Friday, 30 December 2016

DEAR EVAN HANSEN by Steven Levenson, Benj Pasek and Justin Paul

     This deeply moving, original, intimate musical deserves its success. It's alway refreshing to see a musical that is not based on a movie, but DEAR EVAN HANSEN is one of the few musicals I have seen with a book so strong that it could stand alone as a play. This is not to denigrate in any way the work of songwriting team Benj Pasek and Justin Paul. Their songs do what songs in a good musical should do--deepen the characters and their relationships. They are as heartfelt as Levenson's book. There's not a wasted moment in this show. It's a textbook example of the ideal of the integrated musical we have talked and written about since OKLAHOMA.
     Evan Hansen is a teenager with what is now called social anxiety disorder. He is frightened of contact with his peers but also deeply lonely--in need of that contact. Like many teens (and a lot of their elders), he feels shut off from the "normal" world. The child of a poor single mother, he dreams of being part of a real nuclear family. During the course of the show he gets caught up in a lie that, like many lies, gets bigger. Evan's therapist has told him to write a daily letter to himself. He shows one of those notes to an even more troubled teen, Connor Murphy, who later commits suicide with Evan's note in his pocket. Evan claims to be Connor's best friend (he barely knew him), and a lie becomes a myth and Evan becomes an internet sensation. Connor's family treats him as their surrogate son and Connor's sister and Evan begin a relationship. The lie has liberated Evan but it has also trapped him.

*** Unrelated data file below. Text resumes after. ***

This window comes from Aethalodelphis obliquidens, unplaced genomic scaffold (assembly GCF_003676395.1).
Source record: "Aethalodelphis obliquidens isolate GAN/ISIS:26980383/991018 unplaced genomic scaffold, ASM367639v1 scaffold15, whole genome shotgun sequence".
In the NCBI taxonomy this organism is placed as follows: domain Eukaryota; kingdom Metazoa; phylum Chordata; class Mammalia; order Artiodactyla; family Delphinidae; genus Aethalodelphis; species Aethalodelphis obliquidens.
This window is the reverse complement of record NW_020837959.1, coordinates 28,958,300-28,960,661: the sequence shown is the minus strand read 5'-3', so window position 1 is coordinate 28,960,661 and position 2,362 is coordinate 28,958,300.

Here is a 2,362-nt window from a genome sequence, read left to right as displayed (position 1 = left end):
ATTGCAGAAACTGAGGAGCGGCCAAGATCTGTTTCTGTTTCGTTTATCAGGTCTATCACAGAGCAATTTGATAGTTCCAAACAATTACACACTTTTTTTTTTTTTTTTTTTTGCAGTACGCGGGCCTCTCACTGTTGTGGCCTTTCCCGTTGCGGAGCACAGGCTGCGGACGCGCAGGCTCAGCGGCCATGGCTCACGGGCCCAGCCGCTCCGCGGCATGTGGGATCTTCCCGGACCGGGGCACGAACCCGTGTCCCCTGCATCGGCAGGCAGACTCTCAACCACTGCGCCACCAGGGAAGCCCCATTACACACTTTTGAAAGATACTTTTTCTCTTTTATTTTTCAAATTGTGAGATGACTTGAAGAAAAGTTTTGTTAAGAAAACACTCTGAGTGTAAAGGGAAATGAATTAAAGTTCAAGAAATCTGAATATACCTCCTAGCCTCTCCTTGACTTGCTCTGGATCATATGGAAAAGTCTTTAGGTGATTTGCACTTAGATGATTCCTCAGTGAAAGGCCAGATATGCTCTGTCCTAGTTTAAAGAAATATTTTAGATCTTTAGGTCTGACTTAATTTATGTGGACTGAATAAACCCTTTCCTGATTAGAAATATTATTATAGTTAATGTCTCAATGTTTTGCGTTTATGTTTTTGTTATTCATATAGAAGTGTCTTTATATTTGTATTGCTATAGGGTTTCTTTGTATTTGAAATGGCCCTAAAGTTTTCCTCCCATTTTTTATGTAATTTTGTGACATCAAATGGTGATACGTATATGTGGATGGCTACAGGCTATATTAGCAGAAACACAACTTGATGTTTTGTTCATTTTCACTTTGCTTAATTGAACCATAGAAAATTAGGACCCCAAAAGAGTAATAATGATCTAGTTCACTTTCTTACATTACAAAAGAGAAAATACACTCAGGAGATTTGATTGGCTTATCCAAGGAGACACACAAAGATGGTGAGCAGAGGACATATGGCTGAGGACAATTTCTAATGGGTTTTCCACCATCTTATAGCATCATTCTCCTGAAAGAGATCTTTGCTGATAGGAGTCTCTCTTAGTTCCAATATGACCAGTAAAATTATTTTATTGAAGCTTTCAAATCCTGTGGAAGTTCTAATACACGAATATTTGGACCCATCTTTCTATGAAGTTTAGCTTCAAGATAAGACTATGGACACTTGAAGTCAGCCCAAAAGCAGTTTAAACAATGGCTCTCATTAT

This is a small show--only eight characters--but that is it's virtue. There's no unnecessary spectacle. Everything is character oriented. It reminded me of another rich intimate musical, NEXT TO NORMAL. The songs grow organically out of dialogue. They always seem in character.
     DEAR EVAN HANSEN is also a vehicle for the extraordinarily talented Ben Platt. Here is one of those ideal marriages of character and performer. Platt so thoroughly embodies his character that I can't imagine anyone else playing it. And what a singer! A rich baritone chest voice and an amazing falsetto. A friend has called Platt "the next Ethel Merman." He is an amazing singer, but the comparison isn't totally apt. Merman couldn't act anything but herself. Platt fully channels Evan Hansen. The supporting cast is Broadway standard--the highest compliment one can give. Everyone is top notch. They all maintain the show's honesty. Michael Greif has staged the musical beautifully. The simple scenery flows on and off as gracefully as the actors move. I love the way Greif uses space. The distance between characters becomes part of the story.
      The audience last night was full of young people. DEAR EVAN HANSEN also speaks to old codgers like me. We've all felt like Evan Hansen at some time in our lives.

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